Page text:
As the online music world continues to be defined and refined, Apple's purchase of Lala Media is noteworthy. While no one can dispute the success of iTunes as a music discovery and revenue generating portal, the process of finding new songs and artists online has morphed considerably over the past few years.
I discovered this one day over a year ago, and wrote about it on this blog. I found my son "watching" full-length songs on YouTube. He wasn't terribly interested in the video, but was using YouTube as a way to discover new songs, and listen to them in their entirety - not in 20-second snippets like iTunes offers.
And more recently, the fast-rising success of Pandora and similar services has to be telling the Apple geniuses that streaming (for a small fee per song) is a great way to enjoy music, even if you don't own it.
Of course, Apple is staying quiet on their ultimate plans for Lala, but already, there is reportedly a Lala iPhone app in development. This reaffirms the value of streaming model, and it also underscores the importance of the iPhone and other smartphones as a portable, take anywhere conduit.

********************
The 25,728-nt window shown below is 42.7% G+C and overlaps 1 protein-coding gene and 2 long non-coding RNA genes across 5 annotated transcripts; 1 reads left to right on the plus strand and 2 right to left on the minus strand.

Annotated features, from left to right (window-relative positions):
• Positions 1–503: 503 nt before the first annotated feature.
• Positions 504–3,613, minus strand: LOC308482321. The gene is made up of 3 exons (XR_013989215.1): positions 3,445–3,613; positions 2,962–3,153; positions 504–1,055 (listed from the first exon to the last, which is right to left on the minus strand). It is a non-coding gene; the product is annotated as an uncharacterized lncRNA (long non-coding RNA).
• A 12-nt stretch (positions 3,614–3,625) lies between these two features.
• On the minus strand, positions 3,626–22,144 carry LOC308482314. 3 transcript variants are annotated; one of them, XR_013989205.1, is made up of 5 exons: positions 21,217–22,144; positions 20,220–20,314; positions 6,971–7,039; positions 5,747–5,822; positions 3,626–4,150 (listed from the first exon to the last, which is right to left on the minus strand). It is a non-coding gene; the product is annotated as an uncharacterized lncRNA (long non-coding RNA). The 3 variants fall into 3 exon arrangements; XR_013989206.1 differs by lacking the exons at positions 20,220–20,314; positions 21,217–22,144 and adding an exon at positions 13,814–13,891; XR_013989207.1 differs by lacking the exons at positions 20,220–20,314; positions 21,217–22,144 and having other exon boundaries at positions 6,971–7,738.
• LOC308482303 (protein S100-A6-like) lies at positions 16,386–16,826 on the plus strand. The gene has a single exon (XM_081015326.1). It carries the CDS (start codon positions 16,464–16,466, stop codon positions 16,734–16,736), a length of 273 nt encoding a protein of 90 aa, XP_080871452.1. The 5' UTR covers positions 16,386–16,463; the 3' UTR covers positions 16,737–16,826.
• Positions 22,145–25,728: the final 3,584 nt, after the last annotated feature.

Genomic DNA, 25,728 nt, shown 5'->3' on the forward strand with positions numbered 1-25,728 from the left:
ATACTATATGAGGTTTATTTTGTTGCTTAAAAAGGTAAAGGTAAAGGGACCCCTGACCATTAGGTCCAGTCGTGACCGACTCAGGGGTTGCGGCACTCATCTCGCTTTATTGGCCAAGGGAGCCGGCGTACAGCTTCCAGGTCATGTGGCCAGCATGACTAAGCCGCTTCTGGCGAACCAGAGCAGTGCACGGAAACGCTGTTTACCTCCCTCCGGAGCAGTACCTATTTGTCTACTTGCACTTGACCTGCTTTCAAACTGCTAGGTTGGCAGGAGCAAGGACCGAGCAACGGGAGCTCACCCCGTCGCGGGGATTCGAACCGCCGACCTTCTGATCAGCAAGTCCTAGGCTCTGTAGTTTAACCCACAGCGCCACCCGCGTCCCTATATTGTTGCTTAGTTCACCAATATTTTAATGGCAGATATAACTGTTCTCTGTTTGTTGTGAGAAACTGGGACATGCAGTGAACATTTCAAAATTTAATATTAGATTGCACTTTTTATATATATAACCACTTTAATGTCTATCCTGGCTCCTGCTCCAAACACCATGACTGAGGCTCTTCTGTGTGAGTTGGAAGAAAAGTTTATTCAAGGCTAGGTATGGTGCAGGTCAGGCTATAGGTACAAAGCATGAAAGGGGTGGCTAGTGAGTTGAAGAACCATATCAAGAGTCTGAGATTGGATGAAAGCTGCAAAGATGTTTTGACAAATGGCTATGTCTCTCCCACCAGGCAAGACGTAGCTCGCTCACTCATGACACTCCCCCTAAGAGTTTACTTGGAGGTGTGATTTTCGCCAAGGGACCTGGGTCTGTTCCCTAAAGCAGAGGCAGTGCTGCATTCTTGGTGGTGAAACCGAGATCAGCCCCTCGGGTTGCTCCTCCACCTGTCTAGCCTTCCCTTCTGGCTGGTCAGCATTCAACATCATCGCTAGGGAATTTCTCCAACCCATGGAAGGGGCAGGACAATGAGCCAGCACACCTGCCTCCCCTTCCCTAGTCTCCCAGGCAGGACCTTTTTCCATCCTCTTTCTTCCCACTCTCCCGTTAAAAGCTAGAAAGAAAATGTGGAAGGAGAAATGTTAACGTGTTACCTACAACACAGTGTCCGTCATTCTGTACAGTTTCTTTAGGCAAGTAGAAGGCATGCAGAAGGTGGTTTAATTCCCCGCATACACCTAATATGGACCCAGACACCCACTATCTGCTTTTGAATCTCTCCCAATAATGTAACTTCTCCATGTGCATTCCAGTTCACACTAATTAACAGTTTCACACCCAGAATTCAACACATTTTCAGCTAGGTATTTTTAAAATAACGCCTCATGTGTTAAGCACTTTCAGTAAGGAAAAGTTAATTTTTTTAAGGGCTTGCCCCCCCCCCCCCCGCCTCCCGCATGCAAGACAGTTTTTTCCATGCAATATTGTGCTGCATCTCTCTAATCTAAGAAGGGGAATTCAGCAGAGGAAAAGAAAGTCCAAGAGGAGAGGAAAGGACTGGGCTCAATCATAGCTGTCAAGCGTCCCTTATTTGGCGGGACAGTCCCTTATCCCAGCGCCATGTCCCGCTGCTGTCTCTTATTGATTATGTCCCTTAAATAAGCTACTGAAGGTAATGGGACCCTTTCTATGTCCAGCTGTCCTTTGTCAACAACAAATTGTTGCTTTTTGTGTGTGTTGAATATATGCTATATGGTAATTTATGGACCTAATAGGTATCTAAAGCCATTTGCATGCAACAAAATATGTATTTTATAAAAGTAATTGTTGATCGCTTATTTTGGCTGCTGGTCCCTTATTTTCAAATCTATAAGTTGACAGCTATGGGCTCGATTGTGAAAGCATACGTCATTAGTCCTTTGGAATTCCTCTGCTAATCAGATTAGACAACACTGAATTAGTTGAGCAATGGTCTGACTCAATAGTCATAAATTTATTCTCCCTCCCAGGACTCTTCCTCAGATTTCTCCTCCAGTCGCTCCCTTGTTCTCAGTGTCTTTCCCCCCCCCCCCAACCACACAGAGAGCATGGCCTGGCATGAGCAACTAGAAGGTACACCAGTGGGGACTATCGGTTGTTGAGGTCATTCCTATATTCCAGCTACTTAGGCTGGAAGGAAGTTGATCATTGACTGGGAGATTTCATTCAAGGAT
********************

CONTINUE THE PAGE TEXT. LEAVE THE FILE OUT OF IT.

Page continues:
In a perfect world, Apple will activate that alleged chip that will allow FM radio broadcasts in the iPhone. But in the event it never happens or occurs some time down the road, Steve Jobs has given radio the open door to the iPhone via branded apps.
Obviously, that's been our play at jacAPPS for more than a year now, and 100 apps later, there is no better way for terrestrial radio brands to buy "real estate" on the iPhone.
A lot of pundits make light of streaming apps, claiming that these smartphone applications can do so much more. Of course, that's true, and radio and personality brands would do well to put some time in creating strategies for the apps they develop.
But when consumers enjoy listening to your radio station - and millions of them still do every day in this country - an iPhone or BlackBerry app that elegantly streams is a pretty cool gift in and of itself. As Apple adopts a streaming model with Lala, terrestrial radio stations can stay ahead of this game by ensuring their content is available on the most popular smartphones.